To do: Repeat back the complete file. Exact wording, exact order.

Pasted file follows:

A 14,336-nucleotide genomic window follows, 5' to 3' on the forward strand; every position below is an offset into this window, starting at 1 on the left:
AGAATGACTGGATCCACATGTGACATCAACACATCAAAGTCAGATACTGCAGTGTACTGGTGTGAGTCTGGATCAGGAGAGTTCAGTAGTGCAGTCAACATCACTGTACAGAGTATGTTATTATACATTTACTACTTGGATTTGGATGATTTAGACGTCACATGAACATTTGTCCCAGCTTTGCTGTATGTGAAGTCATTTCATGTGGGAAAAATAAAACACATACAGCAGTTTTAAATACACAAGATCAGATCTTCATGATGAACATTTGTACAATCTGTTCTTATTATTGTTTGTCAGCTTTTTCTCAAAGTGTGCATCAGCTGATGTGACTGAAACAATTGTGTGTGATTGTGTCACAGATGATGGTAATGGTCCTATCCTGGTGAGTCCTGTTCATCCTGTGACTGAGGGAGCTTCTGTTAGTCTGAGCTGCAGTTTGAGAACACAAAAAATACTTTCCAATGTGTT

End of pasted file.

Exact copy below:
A 14,336-nucleotide genomic window follows, 5' to 3' on the forward strand; every position below is an offset into this window, starting at 1 on the left:
AGAATGACTGGATCCACATGTGACATCAACACATCAAAGTCAGATACTGCAGTGTACTGGTGTGAGTCTGGATCAGGAGAGTTCAGTAGTGCAGTCAACATCACTGTACAGAGTATGTTATTATACATTTACTACTTGGATTTGGATGATTTAGACGTCACATGAACATTTGTCCCAGCTTTGCTGTATGTGAAGTCATTTCATGTGGGAAAAATAAAACACATACAGCAGTTTTAAATACACAAGATCAGATCTTCATGATGAACATTTGTACAATCTGTTCTTATTATTGTTTGTCAGCTTTTTCTCAAAGTGTGCATCAGCTGATGTGACTGAAACAATTGTGTGTGATTGTGTCACAGATGATGGTAATGGTCCTATCCTGGTGAGTCCTGTTCATCCTGTGACTGAGGGAGCTTCTGTTAGTCTGAGCTGCAGTTTGAGAACACAAAAAATACTTTCCAATGTGTT